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How To Take Care of Suede Shoes

How To Take Care of Suede Shoes: courtesy mr porter

courtesy mr porter

When Elvis sang, “Don’t you step on my blue suede shoes,” he wasn’t messing around. As awesome as suede shoes look and feel they can be a pain to keep clean. Getting knocked down and having your name slandered all over the place pale in comparison.

Suede leather comes from the underside of an animal’s skin. It’s usually a lamb, calf, or deer hide that’s used. The suede side of the skin is softer and has that great hand feel. The trade-off is that it’s not as tough and resilient as the other side of the skin which is exposed to the elements.

But with a little preventative care and some ongoing maintenance, you can rock your suede shoes in all but the snowiest and rainiest conditions without worrying about lasting stains. Here’s how to keep your suede shoes looking good, even if someone steps on them.

You should be able to find one of these at any drug store. It doesn’t need to be anything fancy, just a brush (a toothbrush will even work in a pinch) and a suede eraser, which is basically the same as a pencil eraser except it isn’t pink so no color transfers onto the leather.

The first thing you’ll want to do when you get a new pair of suede shoes is to coat them with a waterproof spray. (With all products, make sure they are suede specific. Using things like standard leather shoe polish on suede can ruin them.) Waterproofing sprays should be standard fare at a drug store, but shoemaker Allen Edmonds also makes a very good one. Before spraying the shoes, use the brush to remove any dirt of debris. Be sure to brush with the grain of the suede. Then spray the waterproofer from a distance of about six inches away. Cover the shoe completely and evenly and allow it to dry completely before wearing.

If you do get dirt of mud on your kicks, do nothing. If you try to brush off mud while it is still wet, you will just smear the dirt over a larger area and push it deeper into the suede. Give it a full 24 hours and then use a brush to remove the dried dirt. Keep in mind that suede is more delicate than other leathers so don’t put all your might into your brush strokes.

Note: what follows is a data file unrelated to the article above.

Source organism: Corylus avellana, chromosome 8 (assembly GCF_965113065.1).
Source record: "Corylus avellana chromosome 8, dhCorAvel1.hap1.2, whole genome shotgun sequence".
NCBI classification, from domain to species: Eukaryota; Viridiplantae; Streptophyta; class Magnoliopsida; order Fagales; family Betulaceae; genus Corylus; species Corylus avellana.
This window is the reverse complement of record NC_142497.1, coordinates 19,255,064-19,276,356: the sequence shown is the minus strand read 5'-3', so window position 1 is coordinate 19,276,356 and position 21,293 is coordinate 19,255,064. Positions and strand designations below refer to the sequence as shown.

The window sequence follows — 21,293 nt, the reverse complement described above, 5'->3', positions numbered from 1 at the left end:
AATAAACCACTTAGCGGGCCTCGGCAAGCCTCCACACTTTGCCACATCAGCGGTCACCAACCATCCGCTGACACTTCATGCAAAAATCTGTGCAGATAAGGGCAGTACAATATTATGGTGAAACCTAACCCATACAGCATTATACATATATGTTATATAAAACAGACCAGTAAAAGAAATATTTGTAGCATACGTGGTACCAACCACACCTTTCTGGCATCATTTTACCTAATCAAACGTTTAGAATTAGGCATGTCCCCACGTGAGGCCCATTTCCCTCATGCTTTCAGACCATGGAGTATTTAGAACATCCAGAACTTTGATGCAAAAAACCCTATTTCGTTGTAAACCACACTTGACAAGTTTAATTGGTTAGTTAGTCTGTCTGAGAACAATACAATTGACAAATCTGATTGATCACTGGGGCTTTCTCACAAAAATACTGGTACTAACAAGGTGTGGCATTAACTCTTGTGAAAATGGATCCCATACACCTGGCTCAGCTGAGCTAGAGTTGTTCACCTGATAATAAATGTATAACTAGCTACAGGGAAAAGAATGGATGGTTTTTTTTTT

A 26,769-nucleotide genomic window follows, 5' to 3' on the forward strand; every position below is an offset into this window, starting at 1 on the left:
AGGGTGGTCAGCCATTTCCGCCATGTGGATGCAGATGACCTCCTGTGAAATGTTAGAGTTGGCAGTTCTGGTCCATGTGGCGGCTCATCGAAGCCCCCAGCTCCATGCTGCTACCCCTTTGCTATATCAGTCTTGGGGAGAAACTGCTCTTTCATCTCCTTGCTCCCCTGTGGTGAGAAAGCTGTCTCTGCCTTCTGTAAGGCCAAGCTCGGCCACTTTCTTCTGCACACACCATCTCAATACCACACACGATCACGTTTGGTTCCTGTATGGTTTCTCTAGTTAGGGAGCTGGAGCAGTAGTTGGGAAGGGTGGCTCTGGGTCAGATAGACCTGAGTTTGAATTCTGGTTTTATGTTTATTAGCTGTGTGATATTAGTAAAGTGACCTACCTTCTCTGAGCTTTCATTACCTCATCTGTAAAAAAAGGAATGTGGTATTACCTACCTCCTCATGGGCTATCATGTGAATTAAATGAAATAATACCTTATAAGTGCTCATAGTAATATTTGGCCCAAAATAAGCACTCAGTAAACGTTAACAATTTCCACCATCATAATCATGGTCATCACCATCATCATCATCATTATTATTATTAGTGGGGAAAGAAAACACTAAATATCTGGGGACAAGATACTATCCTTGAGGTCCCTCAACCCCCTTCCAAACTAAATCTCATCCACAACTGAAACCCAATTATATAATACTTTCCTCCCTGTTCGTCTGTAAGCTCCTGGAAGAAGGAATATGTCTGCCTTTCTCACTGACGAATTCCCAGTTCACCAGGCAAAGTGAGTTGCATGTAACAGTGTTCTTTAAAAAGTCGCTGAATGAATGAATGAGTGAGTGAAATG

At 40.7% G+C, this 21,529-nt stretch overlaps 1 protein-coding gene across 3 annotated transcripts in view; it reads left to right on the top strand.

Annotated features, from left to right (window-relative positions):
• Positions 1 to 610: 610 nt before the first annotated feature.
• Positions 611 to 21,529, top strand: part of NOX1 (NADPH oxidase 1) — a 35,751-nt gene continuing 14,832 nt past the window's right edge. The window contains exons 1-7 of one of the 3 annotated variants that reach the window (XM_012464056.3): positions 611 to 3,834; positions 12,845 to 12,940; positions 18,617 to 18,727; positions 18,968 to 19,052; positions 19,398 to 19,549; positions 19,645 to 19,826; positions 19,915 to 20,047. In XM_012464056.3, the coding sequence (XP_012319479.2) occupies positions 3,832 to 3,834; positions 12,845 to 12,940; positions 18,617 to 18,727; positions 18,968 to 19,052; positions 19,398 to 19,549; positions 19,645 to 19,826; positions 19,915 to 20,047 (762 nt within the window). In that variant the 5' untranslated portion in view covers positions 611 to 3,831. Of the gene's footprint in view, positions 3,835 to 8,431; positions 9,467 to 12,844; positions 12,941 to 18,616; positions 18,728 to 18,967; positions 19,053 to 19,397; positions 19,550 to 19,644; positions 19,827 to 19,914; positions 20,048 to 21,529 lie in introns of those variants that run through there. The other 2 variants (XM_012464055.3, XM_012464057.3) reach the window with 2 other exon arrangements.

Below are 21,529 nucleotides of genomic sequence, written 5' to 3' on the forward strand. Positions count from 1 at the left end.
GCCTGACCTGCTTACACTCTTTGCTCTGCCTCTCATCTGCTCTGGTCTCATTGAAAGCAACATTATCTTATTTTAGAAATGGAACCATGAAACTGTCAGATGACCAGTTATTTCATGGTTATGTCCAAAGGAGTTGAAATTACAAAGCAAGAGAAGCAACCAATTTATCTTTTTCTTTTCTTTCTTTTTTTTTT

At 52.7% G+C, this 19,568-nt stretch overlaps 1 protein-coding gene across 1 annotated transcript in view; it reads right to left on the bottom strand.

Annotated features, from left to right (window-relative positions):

When water and dirt stain suede, they tend to leave a thicker ring around the edge while the center is less discolored. Use the suede eraser to move the edges of the stain away from the center. Then take a velvet lint brush and run it over the stain a few times to smooth things out.

Suede shoes are meant to be worn, but you should still consider your destination or activity before putting them on. While water and dirt are relatively simple to remove, grease is trickier. So if you’re going to be deep frying anything, you might want to pick a different pair of shoes.

If your suede shoes are really beat to shit, you may need to bring in the big guns. A suede shampoo can give your kicks a deeper clean. Saphir is a French version that does the trick. Combine the shampoo with water in a bowl. The ratio of shampoo to water should be 50-50. Then dip a soft-bristled brush into the solution and work it over the entire shoe, allowing a lather to build up. You want to work quickly so that the water doesn’t sit on the shoes for too long. After the shoes have been cleaned, rinse them with warm water to remove the shampoo. Then stuff them with paper towel and lay the shoes on their sides to dry. This will take at least 12 hours. After the shoes are completely dry, give them another once over with a dry brush to revive the texture of the suede.

When in doubt, go to someone who cleans suede shoes for a living.

Justin Tejada is a writer and editor based in New York City. Follow him on Twitter at @just_tejada.

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